Q.10. What is bio-diversity? Why is bio-diversity important for human lives? Analyse. (CBSE 2017)



The variety of flora and fauna in a given geographical area is called biodiversity of that area. Each species on this earth lives in a system of interdependencies on various biotic and abiotic factors.

Biodiversity is important for human lives

Human beings also depend on several biotic and abiotic factors for their survival. We may be directly taking some resources from certain species, but we indirectly depend on many other species. Plants, animals and human beings are interdependent and we human beings get fresh air, water, food, etc., from them. Hence, biodiversity is important for human lives.

Importance of Biodiversity

  • Biodiversity boosts ecosystem productivity where each species, no matter how small, all have an important role to play.
  • For example, a larger number of plant species means a greater variety of crops. Greater species diversity ensures natural sustainability for all life forms. Healthy ecosystems can better withstand and recover from a variety of disasters. And so, while we dominate this planet, we still need to preserve the diversity in wildlife.
  • Each species depends on the services provided by other species to ensure survival. It is a type of cooperation based on mutual survival that is provided by a balanced eco system.
  • That is why when the ecosystem is disturbed survival of the species becomes difficult.

Q.11. Analyse any four reasons for the depletion of forest resources in India. (2015)


Reasons for depletion of forest resources in India are:

(i) Extensive use of forest products such as wood, barks, leaves, rubber, medicines, dyes, food, fuel, fodder, manure etc.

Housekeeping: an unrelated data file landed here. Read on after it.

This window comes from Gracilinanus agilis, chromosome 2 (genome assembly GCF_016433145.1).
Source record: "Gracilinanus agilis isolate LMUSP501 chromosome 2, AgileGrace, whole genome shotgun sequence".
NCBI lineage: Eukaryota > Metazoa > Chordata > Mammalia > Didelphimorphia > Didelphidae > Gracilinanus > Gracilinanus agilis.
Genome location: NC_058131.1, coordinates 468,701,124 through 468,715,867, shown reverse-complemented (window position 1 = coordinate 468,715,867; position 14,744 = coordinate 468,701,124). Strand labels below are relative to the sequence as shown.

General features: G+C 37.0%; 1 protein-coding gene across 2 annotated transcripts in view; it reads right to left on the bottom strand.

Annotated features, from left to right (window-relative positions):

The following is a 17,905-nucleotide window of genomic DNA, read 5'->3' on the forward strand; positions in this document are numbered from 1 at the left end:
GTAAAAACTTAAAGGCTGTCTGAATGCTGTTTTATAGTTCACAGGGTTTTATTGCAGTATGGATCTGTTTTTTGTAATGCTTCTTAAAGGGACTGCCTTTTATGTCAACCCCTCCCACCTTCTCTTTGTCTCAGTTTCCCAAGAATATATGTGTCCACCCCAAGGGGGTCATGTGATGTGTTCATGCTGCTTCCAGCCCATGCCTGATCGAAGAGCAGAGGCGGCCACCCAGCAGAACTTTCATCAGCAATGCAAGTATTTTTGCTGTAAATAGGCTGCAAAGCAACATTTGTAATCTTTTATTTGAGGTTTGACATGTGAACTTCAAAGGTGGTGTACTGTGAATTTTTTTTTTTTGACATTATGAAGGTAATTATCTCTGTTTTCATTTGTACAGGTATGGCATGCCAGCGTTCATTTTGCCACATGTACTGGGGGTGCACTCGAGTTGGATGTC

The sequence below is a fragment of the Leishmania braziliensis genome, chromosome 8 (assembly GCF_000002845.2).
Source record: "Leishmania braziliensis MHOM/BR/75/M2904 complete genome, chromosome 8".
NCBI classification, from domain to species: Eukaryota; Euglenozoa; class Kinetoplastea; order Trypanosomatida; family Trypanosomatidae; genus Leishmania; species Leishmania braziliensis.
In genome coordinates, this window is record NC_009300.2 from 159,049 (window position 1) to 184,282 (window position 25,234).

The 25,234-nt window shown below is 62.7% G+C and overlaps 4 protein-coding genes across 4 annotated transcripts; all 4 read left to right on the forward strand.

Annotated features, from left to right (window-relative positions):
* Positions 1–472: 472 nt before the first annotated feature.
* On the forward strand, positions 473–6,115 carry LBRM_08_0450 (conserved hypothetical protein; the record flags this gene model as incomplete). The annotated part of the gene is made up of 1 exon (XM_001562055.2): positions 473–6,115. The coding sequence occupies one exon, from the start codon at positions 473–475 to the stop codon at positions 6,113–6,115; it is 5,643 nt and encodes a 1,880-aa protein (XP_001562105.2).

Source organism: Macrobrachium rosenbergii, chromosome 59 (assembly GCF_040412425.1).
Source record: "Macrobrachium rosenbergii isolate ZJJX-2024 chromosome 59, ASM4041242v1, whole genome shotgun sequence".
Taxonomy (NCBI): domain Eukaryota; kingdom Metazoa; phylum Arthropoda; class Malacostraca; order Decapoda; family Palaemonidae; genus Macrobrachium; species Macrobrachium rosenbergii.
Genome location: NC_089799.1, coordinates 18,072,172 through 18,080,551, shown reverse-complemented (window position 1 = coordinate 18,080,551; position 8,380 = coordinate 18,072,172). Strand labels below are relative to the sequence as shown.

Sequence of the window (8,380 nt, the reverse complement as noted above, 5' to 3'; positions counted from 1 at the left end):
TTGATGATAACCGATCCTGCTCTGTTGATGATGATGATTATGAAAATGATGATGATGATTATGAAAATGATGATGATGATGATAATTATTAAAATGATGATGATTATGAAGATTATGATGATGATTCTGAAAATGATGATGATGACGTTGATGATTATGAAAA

(ii) Agricultural expansion, development of railways, mining, commercial and social forestry.

(iii) Substantial forests in the tribal belts of north-eastern states have been degraded by shifting cultivation (Jhumming) or slash and burn agriculture.

(iv) Large scale developmental projects like Narmada Sagar Project of Madhya Pradesh which would inundate 40,000 hectares of forests.

(v) Mining is another important factor, as in the Buxa Tiger Reserve in West Bengal is seriously threatened by dolomite mining. It has disturbed the natural habitat of many species and migration route of animals, especially the great Indian Elephant

Q.12. Describe the steps taken to conserve the flora and fauna of the country. (2015, 2014)


The various steps taken to conserve the flora and fauna of the country include:

(a) Implementation of the Indian Wildlife Protection Act 1972.

(b) Desired control on deforestation and implementing afforestation programs.

(c) Providing legal protection to animals by bringing and implanting laws such as banning of hunting and poaching.

(d) Spreading the awareness about the values of forests and its flora and fauna among the public.

(e) Setting up of biosphere reserves – 18 Biosphere Reserves have been set up in India. Providing financial and technical assistance to many botanical gardens.

(f) Implementation of specific focused projects such as – Project Tiger, project Rhino, project Great Indian Bustard and many other eco developmental projects. 103 national parks, 530 Wildlife sanctuaries and zoological gardens (Government of India, July 2015) are setup to take care of natural heritage.